Well, everyone is home and doing well. No NICU stay like with the last wee one. Gotta say I appreciate that aspect.
Since the past few days have been busy and the Rangers lost last night I decided to take a peek back at the Senators. Up today is Ken Hamlin on card number 296 of the 1962 Topps set.
The Senators liked Ken Hamlin. In the 1960 expansion draft they picked him up from the Kansas City A's. They traded him to the Angels the same day. In return Washington got Bud Zipfel. The Angels traded Ken to minor league Toronto on June 22, 1961. On November 27th Washington grabbed Ken again in the rule five draft.
Going into the 1962 season Hamlin was out to win the starting shortstop job. Ed Brinkman was also aiming for the slot though and the two ended up splitting time at short. Overall Ken would appear in 98 games for the Senators - 87 of those would be at short.
Hamlin would put in 666.2 innings at short during the season and see 349 chances. He would commit 13 errors for a fielding percentage of .963. That was about on par with the league average percentage of .962.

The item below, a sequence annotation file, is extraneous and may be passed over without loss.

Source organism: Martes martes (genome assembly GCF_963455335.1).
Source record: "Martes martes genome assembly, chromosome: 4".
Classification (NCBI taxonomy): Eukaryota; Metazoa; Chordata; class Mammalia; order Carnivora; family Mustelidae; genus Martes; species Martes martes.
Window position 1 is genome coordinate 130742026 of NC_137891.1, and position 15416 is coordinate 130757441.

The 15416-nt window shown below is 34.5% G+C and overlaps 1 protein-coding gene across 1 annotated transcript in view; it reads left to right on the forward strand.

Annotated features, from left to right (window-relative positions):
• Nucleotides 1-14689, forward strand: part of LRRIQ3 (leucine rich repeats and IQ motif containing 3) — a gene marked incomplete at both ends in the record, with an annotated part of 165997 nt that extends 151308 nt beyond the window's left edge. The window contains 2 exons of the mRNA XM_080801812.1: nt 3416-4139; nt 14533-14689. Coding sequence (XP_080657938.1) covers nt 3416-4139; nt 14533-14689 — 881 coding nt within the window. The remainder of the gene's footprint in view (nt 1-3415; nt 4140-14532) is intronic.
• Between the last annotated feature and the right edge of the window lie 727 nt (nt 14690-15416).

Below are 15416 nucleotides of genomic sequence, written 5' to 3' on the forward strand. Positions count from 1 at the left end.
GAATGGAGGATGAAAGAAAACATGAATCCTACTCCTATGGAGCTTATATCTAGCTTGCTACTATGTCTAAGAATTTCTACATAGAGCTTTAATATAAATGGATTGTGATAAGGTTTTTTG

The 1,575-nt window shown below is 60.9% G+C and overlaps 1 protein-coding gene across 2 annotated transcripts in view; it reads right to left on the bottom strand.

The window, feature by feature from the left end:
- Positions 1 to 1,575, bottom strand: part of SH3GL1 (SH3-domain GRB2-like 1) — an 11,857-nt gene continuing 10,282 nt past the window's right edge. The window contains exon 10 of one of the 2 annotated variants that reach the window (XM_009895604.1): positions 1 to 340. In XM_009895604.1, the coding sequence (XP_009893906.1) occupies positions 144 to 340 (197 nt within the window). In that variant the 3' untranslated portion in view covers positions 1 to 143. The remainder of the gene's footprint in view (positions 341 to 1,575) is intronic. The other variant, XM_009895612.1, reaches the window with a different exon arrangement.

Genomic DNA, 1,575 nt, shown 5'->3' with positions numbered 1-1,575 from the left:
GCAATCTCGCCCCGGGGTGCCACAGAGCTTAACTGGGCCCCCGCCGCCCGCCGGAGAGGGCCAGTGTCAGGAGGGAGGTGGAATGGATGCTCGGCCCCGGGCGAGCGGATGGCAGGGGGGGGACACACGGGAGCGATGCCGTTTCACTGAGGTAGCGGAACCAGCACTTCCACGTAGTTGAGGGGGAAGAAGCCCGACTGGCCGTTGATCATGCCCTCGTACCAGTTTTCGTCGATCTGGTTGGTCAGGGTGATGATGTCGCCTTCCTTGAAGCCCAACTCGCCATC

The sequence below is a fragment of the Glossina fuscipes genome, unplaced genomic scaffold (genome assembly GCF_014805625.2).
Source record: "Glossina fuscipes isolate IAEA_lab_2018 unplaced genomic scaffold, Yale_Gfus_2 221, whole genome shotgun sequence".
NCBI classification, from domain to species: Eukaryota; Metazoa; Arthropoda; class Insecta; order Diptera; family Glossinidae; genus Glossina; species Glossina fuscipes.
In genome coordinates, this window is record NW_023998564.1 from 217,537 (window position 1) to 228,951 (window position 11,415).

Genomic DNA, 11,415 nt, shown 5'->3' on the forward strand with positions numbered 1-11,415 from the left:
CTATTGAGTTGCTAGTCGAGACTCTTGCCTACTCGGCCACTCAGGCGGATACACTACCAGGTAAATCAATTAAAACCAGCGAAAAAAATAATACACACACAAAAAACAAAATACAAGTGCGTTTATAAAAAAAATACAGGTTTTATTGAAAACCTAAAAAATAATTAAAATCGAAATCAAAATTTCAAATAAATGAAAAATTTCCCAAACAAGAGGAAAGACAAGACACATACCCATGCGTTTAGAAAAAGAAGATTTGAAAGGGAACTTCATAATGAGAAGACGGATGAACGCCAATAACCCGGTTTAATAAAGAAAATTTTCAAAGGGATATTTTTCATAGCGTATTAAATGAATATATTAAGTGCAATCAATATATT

Ken made 318 trips to the plate in 1962. He would post a batting average of .253 and an on-base percentage of .303. Neither of those numbers were particularly stunning. The rest of Ken's offensive numbers were not noteworthy. The exception to that might be the curious fact that he walked the same number of times he struck out (22) and that he stole the same number of bases as the number of times he got caught stealing (7).
All in all Ken hadn't been that impressive in 1962. With young Ed Brinkman also hungry for the shortstop job Hamlin needed to be impressive to get things nailed down. In spite of getting the majority of the playing time at short he couldn't close the deal. Washington would hold on to him but he would spend 1963 season in the minors. At 27 years old he needed to do something to get his career moving.